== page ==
Suddenly the slimy alien disappears in a blinding flash of light. 
Han pulls his smoking gun from beneath the table as the other patrons look on in bemused amazement.”

Later revisions show Greedo shooting first, then Han and Greedo shooting at the same time. “So what?” you might think. This visually insignificant change is one that contains multitudes.

It’s supposed to inform viewers that Solo isn’t so trustworthy. Ben and Luke have put in their lot with this low-life braggart. We’re supposed to feel uneasy about this hasty alliance. It changes the tenor of the film. Han could have sold Ben and Luke if captured by the Imperials, left them for dead at any time, etc.

Another far more tragic example of subtle changes having long reaching effects was during the last gasp of World War II. Japan, threatened by invasion from the United States and fast running out of resources, was determined to fight until the last man. The “Big Three” (United Kingdom, Soviet Union and the US) issued an ultimatum for surrender to the Japanese. The Japanese responded in the negative, but suffered from mistranslation. A word – mokusatsuhas two meanings in Japanese. The first being “ignore” and the other, “refrain from comment.” It was the difference between “let us think about it” and “We refuse!” If the message was translated as “no comment,” the Japanese and US may have arrived at a surrender deal, preventing the twin atomic horrors of Hiroshima and Nagasaki. This misinterpretation struck consequences far beyond the imaginations of its writers and readers.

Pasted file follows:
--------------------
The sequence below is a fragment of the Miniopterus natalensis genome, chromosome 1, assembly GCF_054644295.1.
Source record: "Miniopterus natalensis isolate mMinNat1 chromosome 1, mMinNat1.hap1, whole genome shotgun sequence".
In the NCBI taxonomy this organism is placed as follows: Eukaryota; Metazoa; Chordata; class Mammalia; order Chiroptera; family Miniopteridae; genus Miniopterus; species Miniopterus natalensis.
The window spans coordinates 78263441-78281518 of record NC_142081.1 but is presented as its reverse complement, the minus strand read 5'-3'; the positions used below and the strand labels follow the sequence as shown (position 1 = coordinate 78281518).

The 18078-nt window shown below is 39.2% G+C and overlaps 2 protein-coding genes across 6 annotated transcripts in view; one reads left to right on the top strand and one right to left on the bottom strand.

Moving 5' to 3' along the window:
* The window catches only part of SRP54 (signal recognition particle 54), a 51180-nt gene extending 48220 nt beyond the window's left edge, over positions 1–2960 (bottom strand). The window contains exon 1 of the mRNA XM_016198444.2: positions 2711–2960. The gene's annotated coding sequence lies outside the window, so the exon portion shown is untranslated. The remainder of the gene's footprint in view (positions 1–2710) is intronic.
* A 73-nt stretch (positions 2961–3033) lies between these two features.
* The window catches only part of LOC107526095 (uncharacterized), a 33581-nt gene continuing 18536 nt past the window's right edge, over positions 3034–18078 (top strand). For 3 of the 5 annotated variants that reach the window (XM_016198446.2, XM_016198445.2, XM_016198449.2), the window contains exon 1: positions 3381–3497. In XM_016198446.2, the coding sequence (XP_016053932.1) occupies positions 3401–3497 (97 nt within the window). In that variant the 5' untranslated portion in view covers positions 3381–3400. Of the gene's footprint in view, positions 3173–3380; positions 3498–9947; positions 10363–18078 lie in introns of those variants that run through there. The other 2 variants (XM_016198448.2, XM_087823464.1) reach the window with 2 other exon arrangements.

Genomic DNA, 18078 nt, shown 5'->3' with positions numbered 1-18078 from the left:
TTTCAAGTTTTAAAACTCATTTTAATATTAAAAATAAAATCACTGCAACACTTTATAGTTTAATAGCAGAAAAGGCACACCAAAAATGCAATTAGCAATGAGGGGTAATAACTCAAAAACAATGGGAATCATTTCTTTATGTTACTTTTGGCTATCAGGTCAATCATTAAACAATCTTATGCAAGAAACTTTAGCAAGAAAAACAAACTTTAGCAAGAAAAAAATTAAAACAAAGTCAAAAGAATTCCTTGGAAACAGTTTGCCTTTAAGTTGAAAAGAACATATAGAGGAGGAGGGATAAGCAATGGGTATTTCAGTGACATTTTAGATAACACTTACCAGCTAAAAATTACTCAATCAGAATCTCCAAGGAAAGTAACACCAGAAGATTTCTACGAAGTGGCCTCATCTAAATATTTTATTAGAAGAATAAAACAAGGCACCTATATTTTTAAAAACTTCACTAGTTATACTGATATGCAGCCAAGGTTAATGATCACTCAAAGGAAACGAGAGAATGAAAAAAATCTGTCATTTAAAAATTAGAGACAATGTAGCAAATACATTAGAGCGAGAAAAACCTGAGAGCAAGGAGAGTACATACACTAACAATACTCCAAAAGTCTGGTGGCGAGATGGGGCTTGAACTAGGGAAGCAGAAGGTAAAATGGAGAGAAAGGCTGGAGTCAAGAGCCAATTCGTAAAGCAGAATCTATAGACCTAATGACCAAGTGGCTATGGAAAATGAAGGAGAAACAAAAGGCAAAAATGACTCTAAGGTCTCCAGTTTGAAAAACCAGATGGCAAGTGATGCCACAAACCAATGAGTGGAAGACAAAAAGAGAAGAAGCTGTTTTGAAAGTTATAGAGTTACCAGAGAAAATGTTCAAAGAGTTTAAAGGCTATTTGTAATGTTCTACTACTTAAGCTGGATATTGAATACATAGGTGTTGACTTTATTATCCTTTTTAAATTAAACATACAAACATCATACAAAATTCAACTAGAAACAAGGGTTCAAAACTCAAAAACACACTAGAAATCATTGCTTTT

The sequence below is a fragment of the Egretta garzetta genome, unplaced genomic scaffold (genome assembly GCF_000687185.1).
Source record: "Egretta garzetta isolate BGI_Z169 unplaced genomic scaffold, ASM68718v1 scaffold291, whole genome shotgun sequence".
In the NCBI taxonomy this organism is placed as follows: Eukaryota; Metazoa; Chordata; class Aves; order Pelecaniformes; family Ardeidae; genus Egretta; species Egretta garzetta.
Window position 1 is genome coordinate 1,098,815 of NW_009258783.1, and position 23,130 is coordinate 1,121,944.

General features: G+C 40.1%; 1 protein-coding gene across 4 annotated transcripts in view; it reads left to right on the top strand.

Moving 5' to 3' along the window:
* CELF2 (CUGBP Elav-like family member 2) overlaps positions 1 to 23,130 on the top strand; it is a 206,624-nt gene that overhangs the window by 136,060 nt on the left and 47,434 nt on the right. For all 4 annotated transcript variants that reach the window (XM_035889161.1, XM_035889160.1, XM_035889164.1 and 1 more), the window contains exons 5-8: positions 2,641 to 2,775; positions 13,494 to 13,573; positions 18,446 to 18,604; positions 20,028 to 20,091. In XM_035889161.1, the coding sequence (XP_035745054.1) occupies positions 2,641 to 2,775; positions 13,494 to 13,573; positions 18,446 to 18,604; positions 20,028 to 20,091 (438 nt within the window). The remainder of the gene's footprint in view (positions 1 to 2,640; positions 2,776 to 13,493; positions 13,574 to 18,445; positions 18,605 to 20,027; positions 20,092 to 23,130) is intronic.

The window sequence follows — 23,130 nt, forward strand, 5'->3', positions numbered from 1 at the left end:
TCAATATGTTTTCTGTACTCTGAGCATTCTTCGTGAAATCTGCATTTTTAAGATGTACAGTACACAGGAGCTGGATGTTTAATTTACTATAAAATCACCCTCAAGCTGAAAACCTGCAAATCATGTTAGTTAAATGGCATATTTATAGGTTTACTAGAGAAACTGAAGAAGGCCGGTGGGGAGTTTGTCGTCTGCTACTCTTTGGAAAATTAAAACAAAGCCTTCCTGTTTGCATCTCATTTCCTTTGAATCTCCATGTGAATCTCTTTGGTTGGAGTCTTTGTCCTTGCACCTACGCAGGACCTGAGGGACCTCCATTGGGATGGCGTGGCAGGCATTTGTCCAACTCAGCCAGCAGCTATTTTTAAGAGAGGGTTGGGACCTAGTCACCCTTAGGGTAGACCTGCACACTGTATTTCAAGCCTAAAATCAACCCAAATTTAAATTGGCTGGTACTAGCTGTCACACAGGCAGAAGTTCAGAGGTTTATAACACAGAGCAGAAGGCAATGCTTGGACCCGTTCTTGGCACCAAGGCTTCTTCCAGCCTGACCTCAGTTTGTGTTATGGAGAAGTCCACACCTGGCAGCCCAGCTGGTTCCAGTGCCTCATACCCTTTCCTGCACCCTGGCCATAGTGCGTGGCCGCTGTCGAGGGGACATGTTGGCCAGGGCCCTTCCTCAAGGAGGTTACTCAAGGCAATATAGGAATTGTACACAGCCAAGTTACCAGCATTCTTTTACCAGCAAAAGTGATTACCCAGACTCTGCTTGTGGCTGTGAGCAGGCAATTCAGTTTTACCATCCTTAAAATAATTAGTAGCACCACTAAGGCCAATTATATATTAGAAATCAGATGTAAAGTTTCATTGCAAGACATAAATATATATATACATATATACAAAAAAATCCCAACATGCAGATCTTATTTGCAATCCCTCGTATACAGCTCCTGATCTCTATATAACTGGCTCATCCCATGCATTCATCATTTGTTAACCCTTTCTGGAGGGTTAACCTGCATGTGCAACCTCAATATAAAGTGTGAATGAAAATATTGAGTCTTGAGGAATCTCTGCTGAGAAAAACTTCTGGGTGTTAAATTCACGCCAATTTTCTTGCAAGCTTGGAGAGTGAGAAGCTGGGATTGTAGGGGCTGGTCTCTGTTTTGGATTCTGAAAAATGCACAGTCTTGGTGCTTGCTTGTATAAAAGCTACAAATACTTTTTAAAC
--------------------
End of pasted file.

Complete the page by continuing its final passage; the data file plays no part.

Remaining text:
It’s a chilling lesson for clarity and precision in communication. We may think that subtle differences make no difference, although we're proven wrong time and time again. If you believe that words are your ally, do – keep in mind words might turn on you without provocation. Remember always: "Expect to misunderstand and expect to be misunderstood."